Australian Markets Weekly – Hurdle to RBA cutting is very high.
In today’s weekly we consider the case for the RBA cutting the cash rate.
For the full details, download the full report: Australian Markets Weekly 9 July 2018
- The RBA has left the cash rate unchanged at 1.5% for 23 months – a record in the modern era. When asked, the RBA tend to say that their next move in interest rates is likely to be up, but not for some time.
- The market is less sure. Cash is priced dead flat at 1.5% in 2018 and little is now priced for hikes in 2019. There is also some chatter that rising trade tensions, pressure on bank funding costs, and a tightening in credit conditions means the next RBA move could be a cut. It’s conceivable the market moves to price some chance of an RBA cut – as has happened in NZ, where the RBNZ have indicated their next move could be a cut or a hike.
- The RBA’s elevated concern about high household debt (Governor Lowe said it is the #1 domestic risk to the Australian economy) makes the hurdle to cut rates very high. Especially while they are still forecasting the unemployment rate to decline and inflation to rise. Of course, if progress towards its inflation and unemployment goals stalls, or reverses, the RBA can cut again.
- NAB still sees the next move in the RBA cash rate as higher – albeit we think it’s a long way off. The next key data will be Q2 CPI on 25 July and Wages on 15 August.
- Starting off this week, the AUD is a little higher, on the back of US payrolls data that saw the unemployment rate lift 0.2 ppt to 4% and the return of some stability in CNY and EM FX (of which the AUD has become a proxy). However, headwinds remain from softening commodity prices, and the AUD is still susceptible to any escalations in US-China trade tensions.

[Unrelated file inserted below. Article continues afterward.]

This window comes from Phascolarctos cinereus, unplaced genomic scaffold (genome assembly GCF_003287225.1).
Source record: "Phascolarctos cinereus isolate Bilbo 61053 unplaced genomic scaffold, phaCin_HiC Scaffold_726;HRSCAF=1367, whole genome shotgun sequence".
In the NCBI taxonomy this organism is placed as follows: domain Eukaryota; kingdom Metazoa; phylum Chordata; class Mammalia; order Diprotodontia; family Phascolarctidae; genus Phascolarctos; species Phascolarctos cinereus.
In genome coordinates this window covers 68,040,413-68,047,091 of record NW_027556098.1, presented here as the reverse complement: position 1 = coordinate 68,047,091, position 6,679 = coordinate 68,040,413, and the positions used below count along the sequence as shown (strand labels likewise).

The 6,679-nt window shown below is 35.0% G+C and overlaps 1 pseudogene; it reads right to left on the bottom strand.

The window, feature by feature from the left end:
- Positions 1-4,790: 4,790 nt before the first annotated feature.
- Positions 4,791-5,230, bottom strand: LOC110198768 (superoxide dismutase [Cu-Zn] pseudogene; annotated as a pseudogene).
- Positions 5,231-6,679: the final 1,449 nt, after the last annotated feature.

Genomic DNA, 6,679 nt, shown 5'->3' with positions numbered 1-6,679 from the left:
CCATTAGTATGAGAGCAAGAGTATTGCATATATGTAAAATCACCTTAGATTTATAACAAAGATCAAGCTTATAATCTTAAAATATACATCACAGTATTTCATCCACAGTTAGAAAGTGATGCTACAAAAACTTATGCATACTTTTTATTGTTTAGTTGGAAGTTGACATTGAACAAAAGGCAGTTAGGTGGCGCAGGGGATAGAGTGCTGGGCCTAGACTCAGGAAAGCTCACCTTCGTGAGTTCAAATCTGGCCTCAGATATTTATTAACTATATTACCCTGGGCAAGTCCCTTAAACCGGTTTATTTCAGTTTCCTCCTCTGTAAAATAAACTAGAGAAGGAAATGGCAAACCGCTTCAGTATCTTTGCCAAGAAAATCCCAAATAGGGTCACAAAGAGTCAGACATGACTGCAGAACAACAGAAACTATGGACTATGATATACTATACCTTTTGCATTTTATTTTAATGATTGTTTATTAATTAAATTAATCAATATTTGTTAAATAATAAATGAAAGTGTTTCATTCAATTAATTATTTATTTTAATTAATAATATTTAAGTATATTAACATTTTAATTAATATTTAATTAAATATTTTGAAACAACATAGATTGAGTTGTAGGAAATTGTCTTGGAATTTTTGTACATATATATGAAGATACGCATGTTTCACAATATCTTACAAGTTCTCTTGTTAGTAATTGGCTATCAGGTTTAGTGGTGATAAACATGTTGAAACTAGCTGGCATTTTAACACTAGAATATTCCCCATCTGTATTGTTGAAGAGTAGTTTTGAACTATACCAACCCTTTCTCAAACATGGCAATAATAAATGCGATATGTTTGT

- Those trade tensions will continue to dominate global sentiment as markets remain alert to any shifts in stance from the US or China, and whether this develops into a tit-for-tat trade war that would be global growth negative. Nevertheless, the BoC is expected to lift rates at its meeting on Wednesday.
- Across the pond from the US, Brexit plans take centre stage – a White Paper is due later today, which will form the basis for EU-UK negotiations on Brexit. Over the weekend, PM Theresa May outlined a “soft Brexit” plan that appears to have been accepted by the “hard Brexiteers”, whereby the UK stays in the single market and some sort of customs union (for goods and agriculture). However, May does not commit to the free movement of people for these sectors, which leaves the door open for the EU to reject the proposal.
- Domestically, two key data releases worth watching: the June NAB Business Survey (Tuesday) and May Home Loans data (Wednesday). The June NAB Business Survey will be the first read since US-China trade tensions escalated, and markets will see how (and if) business sentiment was impacted. Home Loans data will be watched for signs of tightening credit conditions, which some fear will materially impact the housing market. The market is expecting a decline of 2% m/m, while NAB expects a smaller 1.1% m/m decline.
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